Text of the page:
Blue wants the Tiki to be your go-to mic for Skype and FaceTime calls. Tiki is small, portable, and its advanced built-in sound-isolating DSP functionality is supposed to be a wonder at picking up only your voice and ignoring all other background noise (spinning computer fans, typing noise, etc). Once we get our review unit, we’ll be able to see just how well this noise-isolating tech actually works.


The Spark

The Spark is a cardioid, solid-state condenser microphone aimed at helping you get professional recordings on your Mac and iPad. This new Spark is actually an updated model, and its new iPad compatibility opens up a whole new world of use for the Spark. You could use it to podcast on your iPad, or use it to record instruments or vocals right into your Garage Band app. We’re expecting a review unit in the next couple of months, our iPad is ready and waiting.

Blue Spark


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Cult of Mac

iPod shuffle debuted on this day in 2005

On January 11, 2005, Apple introduced the iPod shuffle to the world.

Designed as a way to enjoy music while exercising, the shuffle brought random play of music to the iPod. The first edition of this device looked remarkably like a white stick of gum, featuring no display or scroll wheel, and plugging right into a USB port for syncing. It was also the first Apple iPod to do away with an internal hard drive, using only flash memory to store music.

Since that time, the iPod shuffle has been transformed several times. The first change in September, 2006 turned the device into a small clip-like device similar to the iPod shuffle we know and love today. The third-generation shuffle, which was introduced in March of 2009, took small size to a ridiculous extreme. This model did away with on-device controls, using volume and track buttons on the white earbuds instead. It was also the first iPod to provide VoiceOver to announce track names and other information to listeners.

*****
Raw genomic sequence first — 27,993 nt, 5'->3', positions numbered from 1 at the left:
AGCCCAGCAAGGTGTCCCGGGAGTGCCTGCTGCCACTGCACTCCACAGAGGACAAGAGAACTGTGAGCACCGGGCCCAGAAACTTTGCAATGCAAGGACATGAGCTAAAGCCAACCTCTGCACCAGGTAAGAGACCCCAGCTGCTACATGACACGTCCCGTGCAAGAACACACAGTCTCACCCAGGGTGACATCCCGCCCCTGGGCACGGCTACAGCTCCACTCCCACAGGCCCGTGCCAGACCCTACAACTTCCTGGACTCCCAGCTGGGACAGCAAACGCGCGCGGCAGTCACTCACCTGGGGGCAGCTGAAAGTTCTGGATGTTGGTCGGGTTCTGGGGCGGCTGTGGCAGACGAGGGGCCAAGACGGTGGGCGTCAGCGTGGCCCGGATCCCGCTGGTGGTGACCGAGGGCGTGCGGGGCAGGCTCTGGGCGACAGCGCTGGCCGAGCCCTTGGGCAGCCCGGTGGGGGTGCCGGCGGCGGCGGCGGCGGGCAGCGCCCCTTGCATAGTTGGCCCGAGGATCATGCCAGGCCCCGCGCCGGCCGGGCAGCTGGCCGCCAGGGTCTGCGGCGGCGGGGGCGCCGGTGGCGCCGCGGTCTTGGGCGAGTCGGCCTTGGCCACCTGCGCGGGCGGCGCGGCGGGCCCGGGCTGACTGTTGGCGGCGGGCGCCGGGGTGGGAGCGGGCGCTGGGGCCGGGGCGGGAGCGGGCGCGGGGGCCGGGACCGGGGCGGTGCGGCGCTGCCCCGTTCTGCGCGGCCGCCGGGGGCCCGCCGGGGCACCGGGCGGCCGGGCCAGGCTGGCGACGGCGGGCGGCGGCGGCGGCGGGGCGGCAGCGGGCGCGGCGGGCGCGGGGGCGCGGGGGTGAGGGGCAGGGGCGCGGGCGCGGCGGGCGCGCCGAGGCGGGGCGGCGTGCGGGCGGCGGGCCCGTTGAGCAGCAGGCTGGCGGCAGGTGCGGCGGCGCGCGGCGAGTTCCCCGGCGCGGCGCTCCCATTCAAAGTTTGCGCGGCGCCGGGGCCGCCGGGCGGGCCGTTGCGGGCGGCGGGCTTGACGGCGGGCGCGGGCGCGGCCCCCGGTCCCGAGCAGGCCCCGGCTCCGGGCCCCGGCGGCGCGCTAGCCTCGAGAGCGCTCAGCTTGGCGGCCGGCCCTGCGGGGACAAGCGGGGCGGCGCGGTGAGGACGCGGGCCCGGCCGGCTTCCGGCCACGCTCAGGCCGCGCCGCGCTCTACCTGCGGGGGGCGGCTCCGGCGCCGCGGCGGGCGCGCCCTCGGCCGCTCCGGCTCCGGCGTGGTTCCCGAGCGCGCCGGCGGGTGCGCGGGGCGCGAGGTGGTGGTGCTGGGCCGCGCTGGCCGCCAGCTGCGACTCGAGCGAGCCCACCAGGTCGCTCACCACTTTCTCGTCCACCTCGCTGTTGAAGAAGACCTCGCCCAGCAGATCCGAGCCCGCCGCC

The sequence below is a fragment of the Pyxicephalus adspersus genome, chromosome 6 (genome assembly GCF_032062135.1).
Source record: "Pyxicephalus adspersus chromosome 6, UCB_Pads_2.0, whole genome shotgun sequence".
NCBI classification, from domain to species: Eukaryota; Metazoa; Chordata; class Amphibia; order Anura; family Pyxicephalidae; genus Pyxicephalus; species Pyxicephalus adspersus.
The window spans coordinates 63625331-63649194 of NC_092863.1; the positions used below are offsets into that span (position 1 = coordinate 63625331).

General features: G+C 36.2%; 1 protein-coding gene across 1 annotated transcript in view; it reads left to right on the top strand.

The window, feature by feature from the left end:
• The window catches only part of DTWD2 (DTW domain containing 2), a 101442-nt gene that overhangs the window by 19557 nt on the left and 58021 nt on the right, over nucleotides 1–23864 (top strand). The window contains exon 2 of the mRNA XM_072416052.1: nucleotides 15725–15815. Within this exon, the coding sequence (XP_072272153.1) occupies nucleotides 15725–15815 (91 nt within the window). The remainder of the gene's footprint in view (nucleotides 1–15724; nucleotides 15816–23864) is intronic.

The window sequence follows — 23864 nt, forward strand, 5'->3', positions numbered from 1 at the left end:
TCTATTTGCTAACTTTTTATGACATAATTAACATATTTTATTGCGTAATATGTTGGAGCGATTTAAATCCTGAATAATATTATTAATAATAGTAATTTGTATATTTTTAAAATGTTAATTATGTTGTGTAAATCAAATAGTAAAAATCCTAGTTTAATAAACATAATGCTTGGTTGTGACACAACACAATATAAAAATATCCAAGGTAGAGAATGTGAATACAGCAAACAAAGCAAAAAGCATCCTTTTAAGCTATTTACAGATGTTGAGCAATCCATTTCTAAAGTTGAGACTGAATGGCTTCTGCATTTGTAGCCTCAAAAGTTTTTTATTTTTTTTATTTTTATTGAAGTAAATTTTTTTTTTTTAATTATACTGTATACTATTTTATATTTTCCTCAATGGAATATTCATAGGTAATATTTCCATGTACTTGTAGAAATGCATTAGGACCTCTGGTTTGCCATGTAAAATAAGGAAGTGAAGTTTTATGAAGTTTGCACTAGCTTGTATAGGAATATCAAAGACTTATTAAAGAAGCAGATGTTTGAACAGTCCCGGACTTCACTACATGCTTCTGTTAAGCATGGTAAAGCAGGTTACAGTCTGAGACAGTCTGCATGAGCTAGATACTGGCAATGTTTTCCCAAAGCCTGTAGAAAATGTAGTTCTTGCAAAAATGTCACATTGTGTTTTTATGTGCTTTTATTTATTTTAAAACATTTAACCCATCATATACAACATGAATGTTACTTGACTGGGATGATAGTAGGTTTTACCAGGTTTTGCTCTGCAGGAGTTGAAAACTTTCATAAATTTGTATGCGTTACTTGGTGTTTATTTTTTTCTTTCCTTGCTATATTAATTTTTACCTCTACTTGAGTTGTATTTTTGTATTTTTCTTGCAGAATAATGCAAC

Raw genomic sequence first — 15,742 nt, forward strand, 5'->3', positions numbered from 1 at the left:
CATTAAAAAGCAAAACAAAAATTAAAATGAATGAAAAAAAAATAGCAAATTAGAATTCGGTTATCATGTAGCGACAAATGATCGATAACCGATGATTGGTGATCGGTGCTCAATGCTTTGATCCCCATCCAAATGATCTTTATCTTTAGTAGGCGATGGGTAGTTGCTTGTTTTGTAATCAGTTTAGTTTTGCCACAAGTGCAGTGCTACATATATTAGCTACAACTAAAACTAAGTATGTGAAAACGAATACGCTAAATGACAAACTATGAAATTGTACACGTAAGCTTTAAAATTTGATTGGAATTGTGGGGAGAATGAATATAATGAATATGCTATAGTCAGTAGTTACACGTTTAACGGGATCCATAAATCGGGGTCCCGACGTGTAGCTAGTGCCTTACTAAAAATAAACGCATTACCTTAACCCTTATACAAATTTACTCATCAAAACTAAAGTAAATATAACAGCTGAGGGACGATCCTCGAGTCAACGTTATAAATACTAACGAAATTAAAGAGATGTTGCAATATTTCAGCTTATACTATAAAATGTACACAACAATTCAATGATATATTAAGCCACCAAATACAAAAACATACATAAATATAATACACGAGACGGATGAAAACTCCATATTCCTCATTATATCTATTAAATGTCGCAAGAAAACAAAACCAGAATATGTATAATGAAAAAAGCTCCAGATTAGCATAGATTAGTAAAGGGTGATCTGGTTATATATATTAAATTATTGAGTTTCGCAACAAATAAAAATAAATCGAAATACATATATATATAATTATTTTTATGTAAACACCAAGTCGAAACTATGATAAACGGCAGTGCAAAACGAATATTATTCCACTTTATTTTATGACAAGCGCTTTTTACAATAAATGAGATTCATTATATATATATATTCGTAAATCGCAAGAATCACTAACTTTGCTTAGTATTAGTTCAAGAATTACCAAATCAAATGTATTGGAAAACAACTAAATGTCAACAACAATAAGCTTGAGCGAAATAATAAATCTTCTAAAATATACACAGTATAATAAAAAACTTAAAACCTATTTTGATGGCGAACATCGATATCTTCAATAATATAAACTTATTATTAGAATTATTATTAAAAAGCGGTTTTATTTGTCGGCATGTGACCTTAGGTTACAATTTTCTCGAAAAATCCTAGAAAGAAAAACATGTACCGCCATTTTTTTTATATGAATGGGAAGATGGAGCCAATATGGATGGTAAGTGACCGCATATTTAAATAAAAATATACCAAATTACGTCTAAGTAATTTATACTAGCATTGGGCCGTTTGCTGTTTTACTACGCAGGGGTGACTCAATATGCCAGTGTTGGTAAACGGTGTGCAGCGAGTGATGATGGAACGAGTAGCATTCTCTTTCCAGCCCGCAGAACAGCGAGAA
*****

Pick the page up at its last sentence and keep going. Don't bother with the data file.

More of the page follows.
The latest incarnation of the iPod shuffle returned to the larger size of the second generation device, bringing back the buttons and retaining VoiceOver. Announced on September 1, 2010, the current iPod shuffle costs only US$ 49 for 2 GB of storage and comes in five colors.

Happy anniversary to the popular and low-priced iPod shuffle!

TUAW – The Unofficial Apple Weblog

Shazam Player For iPhone Replaces The iOS Music App With Lyric And Social Integration

Shazam Player For iPhone Replaces The iOS Music App With Lyric And Social Integration

Popular music service Shazam has released a free iPhone app today called Shazam Player. The application is meant to serve as a replacement for the stock iOS 5 Music app, and Shazam is hoping to set itself apart with several marque features.

Firstly, Shazam Player brings LyricPlay to your iPhone’s music library, meaning that you can get fullscreen lyrics for tracks as you listen. You can also watch music videos on YouTube in-app, get tour information, read artist bios, and share what you’re listening to on Twitter and Facebook.

Shazam’s new app uses Apple’s Music app API to pull tracks from your onboard library. While the music player itself doesn’t offer anything special in Shazam Player, the added features that Shazam brings to table are worth noting.

LyricPlay is an innovate take on presenting lyrics alongside a song. When you open Shazam Player for the first time, you will be asked to let LyricPlay scan your iPhone’s library to match tracks with LyricPlay for playback. Once this is complete, you should have a decent amount of tracks ready to take advantage of the feature. LyricPlay currently has a growing database of 30,000+ songs.

Shazam Player For iPhone Replaces The iOS Music App With Lyric And Social Integration

Tapping the LyricPlay button or the little music note next to the skip forward button will initiate the fullscreen experience while a song is playing.  Shazam displays a typographical layout of the song’s lyrics as they are sung, with certain chunks of the text highlighting as the track progresses. Karaoke night, anyone?